Managing Impostor Syndrome

So often in my life, I feel like at any moment, I’ll be discovered as a fraud. The nasty judgmental voice in my head has much to say on the topic of me being a “jill of all trades, master of none,” given my propensity to jump from project to project like a hyperactive frog. And I very rarely feel like I’m in the 50th percentile for intelligence of people in any given room I enter, let alone the smartest. Both women and men suffer from this, though I think that due to a lot of social factors we struggle with in this culture, women struggle with it more. After all, being the smartest person in the room is hardly the #1 thing our culture expects of us.

But regardless of your gender, I think everyone can draw some solace from this post by Germany-based Astronomy postdoc Sarah Kendrew. In it, she writes:

The bottom line is that learning new things is really hard and slow work. If you’re the kind of person who gets their kicks from figuring out the immense complexities of the Universe or the planet or the human mind, it’s inevitable that there will be times when you feel overwhelmed by everything you don’t know. If you accept that it’s normal to feel this way, you can let this drive you to new ideas. Feeling stupid doesn’t have to hurt: your Impostor Syndrome is not a flaw, it’s a symptom of the fact that you’re smart, inquisitive and challenged by the unknown. That’s not something to feel bad about.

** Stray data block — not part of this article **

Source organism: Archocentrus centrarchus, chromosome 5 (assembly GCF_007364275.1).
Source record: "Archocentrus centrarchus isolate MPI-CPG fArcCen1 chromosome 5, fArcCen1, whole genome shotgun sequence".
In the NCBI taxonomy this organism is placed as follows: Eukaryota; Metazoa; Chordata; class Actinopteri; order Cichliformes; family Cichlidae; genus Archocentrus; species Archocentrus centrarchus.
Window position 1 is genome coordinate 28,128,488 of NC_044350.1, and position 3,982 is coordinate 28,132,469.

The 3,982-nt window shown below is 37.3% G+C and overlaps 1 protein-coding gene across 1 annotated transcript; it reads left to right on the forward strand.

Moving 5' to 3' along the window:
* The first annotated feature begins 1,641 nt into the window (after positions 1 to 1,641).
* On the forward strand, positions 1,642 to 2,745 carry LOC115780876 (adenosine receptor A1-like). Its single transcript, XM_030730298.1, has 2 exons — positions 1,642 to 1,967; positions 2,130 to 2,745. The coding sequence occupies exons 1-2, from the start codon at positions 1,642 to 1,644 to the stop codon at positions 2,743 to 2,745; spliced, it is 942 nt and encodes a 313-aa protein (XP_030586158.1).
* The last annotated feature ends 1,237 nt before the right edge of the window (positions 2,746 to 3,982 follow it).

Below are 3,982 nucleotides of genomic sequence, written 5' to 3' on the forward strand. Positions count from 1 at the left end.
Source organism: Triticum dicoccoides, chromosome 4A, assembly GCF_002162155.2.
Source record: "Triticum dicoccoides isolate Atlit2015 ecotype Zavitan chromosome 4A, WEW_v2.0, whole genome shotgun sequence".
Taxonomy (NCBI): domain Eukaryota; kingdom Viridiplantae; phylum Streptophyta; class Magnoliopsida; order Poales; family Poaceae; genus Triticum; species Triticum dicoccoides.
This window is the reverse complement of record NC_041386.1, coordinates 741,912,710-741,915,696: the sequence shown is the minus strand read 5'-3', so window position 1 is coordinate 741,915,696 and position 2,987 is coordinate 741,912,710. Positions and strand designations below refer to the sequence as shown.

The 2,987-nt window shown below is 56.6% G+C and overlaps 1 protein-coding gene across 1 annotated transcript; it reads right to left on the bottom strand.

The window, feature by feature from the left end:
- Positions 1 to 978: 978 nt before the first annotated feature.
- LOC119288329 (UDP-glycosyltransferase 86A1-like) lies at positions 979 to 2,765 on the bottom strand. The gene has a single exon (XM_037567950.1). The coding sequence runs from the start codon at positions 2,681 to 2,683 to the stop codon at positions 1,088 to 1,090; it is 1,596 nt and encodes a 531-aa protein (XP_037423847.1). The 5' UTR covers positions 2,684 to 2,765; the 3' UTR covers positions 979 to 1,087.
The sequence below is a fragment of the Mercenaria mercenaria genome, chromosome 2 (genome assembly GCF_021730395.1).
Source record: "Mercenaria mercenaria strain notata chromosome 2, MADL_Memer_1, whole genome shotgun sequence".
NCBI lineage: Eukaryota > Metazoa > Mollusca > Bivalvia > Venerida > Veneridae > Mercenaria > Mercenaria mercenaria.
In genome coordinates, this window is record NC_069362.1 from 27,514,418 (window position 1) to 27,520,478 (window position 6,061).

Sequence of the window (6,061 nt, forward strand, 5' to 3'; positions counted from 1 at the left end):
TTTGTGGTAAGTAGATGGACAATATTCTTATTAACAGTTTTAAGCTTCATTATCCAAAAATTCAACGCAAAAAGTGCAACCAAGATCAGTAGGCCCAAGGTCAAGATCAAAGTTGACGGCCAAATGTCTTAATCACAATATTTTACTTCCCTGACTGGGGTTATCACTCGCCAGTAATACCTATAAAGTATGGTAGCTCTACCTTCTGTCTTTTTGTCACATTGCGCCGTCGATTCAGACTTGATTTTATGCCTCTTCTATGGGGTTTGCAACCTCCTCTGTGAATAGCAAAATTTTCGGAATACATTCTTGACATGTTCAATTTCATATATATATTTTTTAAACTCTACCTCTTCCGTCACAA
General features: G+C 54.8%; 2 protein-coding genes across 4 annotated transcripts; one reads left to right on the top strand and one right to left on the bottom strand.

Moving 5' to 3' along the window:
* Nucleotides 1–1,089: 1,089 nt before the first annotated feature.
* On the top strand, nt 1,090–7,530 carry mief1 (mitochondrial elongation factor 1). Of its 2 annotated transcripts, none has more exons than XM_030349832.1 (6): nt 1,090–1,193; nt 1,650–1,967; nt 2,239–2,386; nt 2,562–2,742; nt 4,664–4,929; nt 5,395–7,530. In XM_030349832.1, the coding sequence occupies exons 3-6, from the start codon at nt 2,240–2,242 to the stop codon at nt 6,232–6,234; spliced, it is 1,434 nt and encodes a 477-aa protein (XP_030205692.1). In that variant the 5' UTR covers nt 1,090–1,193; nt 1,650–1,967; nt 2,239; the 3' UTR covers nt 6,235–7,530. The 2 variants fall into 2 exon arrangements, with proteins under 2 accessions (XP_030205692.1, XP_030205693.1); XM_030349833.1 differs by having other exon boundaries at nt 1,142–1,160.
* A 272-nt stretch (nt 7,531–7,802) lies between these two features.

So if you’re a curious, hardworking, revolutionary-minded type like most (if not all) of the folks who read and contribute to Feministing, then it’s likely you struggle with this to one degree or another. Give yourself some permission to let go and enjoy the learning process. It doesn’t make you weak-minded or a bad feminist to admit that you don’t know something. In fact, showing that vulnerability and willingness to learn from others is a sign of strength.

Disclaimer: This post was written by a Feministing Community user and does not necessarily reflect the views of any Feministing columnist, editor, or executive director.

Consumer technology geeker-outer. "Seamlessly integrated" with social networky goodness. Unapologetic spoiler of a small, emotionally needy cat. Bullied kid for whom it got better. Frequent singer. Occasional dancer, actress, photographer, psychologist, public speaker and circus performer. Man-loving feminist. Member of the landed gentry. Innovator, Latina, Jew, human. I product manage for Bobsled by T-Mobile (@letsbobsled) but do not speak for them.

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